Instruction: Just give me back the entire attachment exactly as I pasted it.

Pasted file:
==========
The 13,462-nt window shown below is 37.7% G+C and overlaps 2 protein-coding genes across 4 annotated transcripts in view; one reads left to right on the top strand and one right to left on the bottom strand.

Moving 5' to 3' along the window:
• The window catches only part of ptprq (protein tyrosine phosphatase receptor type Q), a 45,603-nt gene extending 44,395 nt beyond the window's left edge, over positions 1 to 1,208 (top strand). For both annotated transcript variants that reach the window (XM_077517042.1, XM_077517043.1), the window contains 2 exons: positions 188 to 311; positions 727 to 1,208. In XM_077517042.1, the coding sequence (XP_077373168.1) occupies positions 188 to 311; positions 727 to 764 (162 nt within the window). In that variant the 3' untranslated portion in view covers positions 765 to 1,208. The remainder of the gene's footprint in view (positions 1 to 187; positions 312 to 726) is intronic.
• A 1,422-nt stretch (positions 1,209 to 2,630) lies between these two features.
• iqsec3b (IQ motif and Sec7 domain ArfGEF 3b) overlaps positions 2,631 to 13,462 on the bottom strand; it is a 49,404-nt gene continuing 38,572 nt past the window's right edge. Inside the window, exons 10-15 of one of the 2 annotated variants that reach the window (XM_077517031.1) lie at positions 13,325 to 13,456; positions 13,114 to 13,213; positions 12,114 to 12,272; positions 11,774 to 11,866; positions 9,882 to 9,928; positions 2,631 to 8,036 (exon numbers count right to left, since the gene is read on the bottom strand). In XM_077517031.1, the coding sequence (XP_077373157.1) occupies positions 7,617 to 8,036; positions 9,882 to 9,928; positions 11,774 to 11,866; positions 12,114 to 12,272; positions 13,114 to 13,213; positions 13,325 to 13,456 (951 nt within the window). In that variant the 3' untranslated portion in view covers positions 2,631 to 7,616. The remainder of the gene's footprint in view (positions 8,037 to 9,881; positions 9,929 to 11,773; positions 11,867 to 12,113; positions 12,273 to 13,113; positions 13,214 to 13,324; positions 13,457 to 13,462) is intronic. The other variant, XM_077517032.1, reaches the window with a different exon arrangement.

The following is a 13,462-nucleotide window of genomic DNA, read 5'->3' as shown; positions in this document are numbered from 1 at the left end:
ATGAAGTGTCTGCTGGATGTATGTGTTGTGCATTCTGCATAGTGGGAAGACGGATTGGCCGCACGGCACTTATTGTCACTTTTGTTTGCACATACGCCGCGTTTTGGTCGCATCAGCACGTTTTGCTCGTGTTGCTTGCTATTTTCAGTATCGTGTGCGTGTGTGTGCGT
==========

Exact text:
The 13,462-nt window shown below is 37.7% G+C and overlaps 2 protein-coding genes across 4 annotated transcripts in view; one reads left to right on the top strand and one right to left on the bottom strand.

Moving 5' to 3' along the window:
• The window catches only part of ptprq (protein tyrosine phosphatase receptor type Q), a 45,603-nt gene extending 44,395 nt beyond the window's left edge, over positions 1 to 1,208 (top strand). For both annotated transcript variants that reach the window (XM_077517042.1, XM_077517043.1), the window contains 2 exons: positions 188 to 311; positions 727 to 1,208. In XM_077517042.1, the coding sequence (XP_077373168.1) occupies positions 188 to 311; positions 727 to 764 (162 nt within the window). In that variant the 3' untranslated portion in view covers positions 765 to 1,208. The remainder of the gene's footprint in view (positions 1 to 187; positions 312 to 726) is intronic.
• A 1,422-nt stretch (positions 1,209 to 2,630) lies between these two features.
• iqsec3b (IQ motif and Sec7 domain ArfGEF 3b) overlaps positions 2,631 to 13,462 on the bottom strand; it is a 49,404-nt gene continuing 38,572 nt past the window's right edge. Inside the window, exons 10-15 of one of the 2 annotated variants that reach the window (XM_077517031.1) lie at positions 13,325 to 13,456; positions 13,114 to 13,213; positions 12,114 to 12,272; positions 11,774 to 11,866; positions 9,882 to 9,928; positions 2,631 to 8,036 (exon numbers count right to left, since the gene is read on the bottom strand). In XM_077517031.1, the coding sequence (XP_077373157.1) occupies positions 7,617 to 8,036; positions 9,882 to 9,928; positions 11,774 to 11,866; positions 12,114 to 12,272; positions 13,114 to 13,213; positions 13,325 to 13,456 (951 nt within the window). In that variant the 3' untranslated portion in view covers positions 2,631 to 7,616. The remainder of the gene's footprint in view (positions 8,037 to 9,881; positions 9,929 to 11,773; positions 11,867 to 12,113; positions 12,273 to 13,113; positions 13,214 to 13,324; positions 13,457 to 13,462) is intronic. The other variant, XM_077517032.1, reaches the window with a different exon arrangement.

The following is a 13,462-nucleotide window of genomic DNA, read 5'->3' as shown; positions in this document are numbered from 1 at the left end:
ATGAAGTGTCTGCTGGATGTATGTGTTGTGCATTCTGCATAGTGGGAAGACGGATTGGCCGCACGGCACTTATTGTCACTTTTGTTTGCACATACGCCGCGTTTTGGTCGCATCAGCACGTTTTGCTCGTGTTGCTTGCTATTTTCAGTATCGTGTGCGTGTGTGTGCGT